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Synthesis of 3D Bicontinuous Cu-Ni Alloy Scaffolds for Controlled Growth of Turbostratic Graphene

  • Author(s): Zhang, Zhengyu
  • Advisor(s): Ragan, Regina
  • et al.
Abstract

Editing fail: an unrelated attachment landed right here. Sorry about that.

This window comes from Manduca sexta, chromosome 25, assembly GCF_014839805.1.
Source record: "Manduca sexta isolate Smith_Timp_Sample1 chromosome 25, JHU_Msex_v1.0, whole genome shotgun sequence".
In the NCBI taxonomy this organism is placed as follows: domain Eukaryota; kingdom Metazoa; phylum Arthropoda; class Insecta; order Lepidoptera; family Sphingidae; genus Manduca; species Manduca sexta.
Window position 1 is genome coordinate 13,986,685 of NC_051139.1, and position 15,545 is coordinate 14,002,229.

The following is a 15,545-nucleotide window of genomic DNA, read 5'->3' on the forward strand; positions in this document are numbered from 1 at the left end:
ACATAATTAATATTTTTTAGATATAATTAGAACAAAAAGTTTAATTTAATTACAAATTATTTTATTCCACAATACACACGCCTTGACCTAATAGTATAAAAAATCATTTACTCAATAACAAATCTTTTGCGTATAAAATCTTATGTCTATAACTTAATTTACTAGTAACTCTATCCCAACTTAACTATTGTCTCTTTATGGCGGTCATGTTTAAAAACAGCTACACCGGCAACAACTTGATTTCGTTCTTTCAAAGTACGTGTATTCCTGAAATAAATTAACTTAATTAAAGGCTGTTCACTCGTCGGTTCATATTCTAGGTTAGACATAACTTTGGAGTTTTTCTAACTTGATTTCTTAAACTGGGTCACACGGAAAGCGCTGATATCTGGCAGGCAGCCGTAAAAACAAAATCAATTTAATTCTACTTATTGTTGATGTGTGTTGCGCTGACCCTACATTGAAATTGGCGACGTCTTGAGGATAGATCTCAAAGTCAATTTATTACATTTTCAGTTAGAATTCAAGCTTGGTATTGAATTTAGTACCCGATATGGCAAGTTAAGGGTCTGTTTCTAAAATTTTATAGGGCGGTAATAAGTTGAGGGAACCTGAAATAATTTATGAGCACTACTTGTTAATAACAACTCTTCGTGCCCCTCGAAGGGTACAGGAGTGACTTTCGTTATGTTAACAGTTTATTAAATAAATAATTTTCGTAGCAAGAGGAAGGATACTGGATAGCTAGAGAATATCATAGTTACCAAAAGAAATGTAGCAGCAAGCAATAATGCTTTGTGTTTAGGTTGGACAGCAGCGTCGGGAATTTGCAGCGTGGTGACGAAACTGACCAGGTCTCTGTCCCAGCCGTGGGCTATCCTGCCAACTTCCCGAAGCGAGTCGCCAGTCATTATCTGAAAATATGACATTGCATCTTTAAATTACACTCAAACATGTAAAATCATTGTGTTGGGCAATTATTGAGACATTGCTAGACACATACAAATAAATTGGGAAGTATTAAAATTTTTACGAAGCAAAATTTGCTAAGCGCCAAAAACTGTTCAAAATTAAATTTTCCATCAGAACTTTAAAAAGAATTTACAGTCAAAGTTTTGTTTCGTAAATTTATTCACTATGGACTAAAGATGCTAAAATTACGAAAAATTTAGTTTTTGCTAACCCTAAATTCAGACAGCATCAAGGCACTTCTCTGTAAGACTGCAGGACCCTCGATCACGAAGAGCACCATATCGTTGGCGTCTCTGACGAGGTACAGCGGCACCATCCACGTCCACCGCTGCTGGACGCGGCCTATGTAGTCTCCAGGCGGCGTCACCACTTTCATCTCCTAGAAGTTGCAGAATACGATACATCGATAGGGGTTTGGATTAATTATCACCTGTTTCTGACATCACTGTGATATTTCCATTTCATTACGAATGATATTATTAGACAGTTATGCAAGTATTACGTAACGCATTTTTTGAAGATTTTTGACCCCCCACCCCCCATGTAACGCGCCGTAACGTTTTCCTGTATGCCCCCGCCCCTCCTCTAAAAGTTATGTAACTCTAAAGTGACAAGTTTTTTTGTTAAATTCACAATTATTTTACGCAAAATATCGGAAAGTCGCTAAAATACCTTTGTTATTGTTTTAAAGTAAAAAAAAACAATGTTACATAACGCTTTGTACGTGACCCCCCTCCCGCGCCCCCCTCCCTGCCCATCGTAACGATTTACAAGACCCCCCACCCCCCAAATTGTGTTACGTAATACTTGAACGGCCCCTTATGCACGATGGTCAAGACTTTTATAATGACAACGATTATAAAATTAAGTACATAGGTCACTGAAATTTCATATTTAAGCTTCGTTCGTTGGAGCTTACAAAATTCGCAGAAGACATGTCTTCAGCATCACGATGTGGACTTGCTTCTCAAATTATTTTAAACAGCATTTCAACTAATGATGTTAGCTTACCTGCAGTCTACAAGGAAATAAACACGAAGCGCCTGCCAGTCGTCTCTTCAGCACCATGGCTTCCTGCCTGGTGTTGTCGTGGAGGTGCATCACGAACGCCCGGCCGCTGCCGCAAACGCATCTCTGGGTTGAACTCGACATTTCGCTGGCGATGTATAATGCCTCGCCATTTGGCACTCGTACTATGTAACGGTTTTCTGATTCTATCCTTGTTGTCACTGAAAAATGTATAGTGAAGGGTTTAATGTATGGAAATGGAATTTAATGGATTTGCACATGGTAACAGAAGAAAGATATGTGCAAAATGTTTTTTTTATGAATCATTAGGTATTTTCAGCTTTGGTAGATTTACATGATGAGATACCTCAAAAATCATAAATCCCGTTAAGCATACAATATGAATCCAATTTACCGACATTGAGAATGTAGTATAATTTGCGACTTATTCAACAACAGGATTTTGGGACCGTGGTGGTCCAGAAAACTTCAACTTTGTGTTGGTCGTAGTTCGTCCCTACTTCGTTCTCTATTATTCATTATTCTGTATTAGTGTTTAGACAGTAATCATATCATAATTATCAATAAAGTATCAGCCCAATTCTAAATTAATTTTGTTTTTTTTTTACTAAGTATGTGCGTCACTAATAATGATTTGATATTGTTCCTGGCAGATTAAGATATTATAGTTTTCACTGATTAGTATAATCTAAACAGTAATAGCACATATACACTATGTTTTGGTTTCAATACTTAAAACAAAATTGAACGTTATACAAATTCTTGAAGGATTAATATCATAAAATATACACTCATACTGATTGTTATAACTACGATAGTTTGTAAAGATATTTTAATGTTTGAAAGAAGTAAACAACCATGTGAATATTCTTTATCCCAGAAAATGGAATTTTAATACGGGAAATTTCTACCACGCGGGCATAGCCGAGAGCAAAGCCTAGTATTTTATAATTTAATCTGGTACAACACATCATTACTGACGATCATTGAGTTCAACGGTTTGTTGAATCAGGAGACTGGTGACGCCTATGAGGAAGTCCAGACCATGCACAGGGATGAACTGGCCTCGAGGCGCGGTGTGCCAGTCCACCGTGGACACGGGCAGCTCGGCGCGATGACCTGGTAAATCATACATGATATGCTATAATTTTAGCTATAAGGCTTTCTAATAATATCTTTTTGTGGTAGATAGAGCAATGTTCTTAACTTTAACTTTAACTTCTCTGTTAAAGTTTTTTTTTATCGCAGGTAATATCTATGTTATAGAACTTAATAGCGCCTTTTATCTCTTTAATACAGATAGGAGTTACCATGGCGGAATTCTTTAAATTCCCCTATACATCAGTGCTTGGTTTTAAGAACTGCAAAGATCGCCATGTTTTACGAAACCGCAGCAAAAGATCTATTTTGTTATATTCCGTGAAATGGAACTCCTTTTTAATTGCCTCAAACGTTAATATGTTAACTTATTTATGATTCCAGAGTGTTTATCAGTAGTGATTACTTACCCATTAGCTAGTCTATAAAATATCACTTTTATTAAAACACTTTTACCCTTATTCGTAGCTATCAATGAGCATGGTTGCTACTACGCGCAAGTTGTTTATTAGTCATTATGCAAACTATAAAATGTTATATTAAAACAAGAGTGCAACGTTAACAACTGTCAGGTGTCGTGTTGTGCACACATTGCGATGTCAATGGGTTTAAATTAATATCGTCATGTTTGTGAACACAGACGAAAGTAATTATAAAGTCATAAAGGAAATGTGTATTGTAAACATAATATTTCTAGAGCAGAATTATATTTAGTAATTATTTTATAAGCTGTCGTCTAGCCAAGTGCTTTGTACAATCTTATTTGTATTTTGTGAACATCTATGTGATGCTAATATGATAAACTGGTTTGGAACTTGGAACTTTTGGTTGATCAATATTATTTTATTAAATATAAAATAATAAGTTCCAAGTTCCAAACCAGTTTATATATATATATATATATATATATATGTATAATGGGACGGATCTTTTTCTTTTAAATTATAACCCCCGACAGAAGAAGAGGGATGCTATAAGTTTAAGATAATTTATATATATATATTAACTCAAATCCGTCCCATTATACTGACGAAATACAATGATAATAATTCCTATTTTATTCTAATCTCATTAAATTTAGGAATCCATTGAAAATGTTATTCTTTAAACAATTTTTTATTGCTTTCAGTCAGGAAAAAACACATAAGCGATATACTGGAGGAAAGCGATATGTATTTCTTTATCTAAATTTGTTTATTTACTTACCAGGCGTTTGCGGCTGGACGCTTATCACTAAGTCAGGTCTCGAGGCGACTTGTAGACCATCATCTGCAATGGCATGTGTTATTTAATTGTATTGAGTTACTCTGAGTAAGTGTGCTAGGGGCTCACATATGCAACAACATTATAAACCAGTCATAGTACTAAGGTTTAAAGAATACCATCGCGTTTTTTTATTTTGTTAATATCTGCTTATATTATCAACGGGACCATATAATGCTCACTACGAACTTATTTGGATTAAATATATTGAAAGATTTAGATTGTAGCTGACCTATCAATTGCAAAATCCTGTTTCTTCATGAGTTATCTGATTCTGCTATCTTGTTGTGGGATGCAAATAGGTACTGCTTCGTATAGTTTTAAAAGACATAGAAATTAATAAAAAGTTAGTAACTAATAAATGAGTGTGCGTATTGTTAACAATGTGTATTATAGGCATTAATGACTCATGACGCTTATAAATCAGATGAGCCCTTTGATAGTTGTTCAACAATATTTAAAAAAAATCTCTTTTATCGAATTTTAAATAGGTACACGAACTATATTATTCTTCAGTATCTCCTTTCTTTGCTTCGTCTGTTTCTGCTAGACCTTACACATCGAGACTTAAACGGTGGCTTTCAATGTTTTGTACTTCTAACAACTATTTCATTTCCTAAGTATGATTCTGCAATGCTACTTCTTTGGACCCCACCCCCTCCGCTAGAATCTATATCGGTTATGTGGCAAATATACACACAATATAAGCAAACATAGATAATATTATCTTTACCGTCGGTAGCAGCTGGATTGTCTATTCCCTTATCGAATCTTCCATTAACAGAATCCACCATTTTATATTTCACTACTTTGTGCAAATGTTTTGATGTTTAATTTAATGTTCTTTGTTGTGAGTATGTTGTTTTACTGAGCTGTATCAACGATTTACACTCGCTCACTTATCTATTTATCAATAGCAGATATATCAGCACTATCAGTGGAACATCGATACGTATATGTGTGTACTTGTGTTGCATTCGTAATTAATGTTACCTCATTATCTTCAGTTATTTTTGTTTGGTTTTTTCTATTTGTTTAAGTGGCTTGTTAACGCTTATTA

3-dimensional (3D) porous graphene is a promising platform for applications such as catalysis, sensors, and energy storage. In this thesis, bicontinuous interfacially jammed emulsion gel (bijel) templates are formed and chemically and thermally processed into sacrificial porous Cu-Ni alloy scaffolds which in turn are used for chemical vapor deposition (CVD) of graphene. Metal scaffolds formed from the bijel structure have large specific surface area and inherit the co-continuous property from their parent bijel. However, graphene grown via CVD on bicontinuous nickel scaffolds (biNi) will typically produce thick graphene layers due to the high carbon solubility in Ni unless the CVD growth is limited to short growth times of a few seconds. In the latter case, number of layers may be variable across the sample due to difficulties in controlling deposition kinetics in short growth times. In addition, thick graphite layers may form in the Ni grain boundaries leading to highly non uniform number of layers in 3D samples. Previous reports have shown that the number of layers and uniformity of CVD graphene can be controlled when using the Cu-Ni alloys as scaffolds. In this case, research has been limited to CVD growth on 2-dimensional Cu-Ni alloy surfaces. Here, in this thesis, the fabrication of 3D bicontinuous Cu-Ni alloy metal scaffolds(bi-CuNi) are successfully achieved. By varying electrochemical processing parameters, bi-CuNi with porous morphology containing 46.8% and 35.8% Cu in weight percentage are produced. When comparing the morphology and number of layers of resultant CVD graphene growth on the alloy scaffolds using the same CVD growth parameters on both samples, Raman spectroscopy measurements show many regions with a high 2D mode intensity with the higher Cu alloy concentration in the scaffold. Raman analysis showing that 3D graphene from bi-CuNi via CVD (bi-CuNi-3DG) exhibits turbostratic stacking in many regions of the sample. Turbostratic graphene can exhibit similar properties as single-layer graphene (SLG), indicating that emphasis on tuning physical properties of scaffold alloys has promise to yield 3D graphene structures with excellent electronic properties. In future work, precise control of Cu concentration in bi-CuNi is expected to control both graphene layer number and stacking, and thereby the electronic properties of the resultant 3D graphene architectures for numerous applications.

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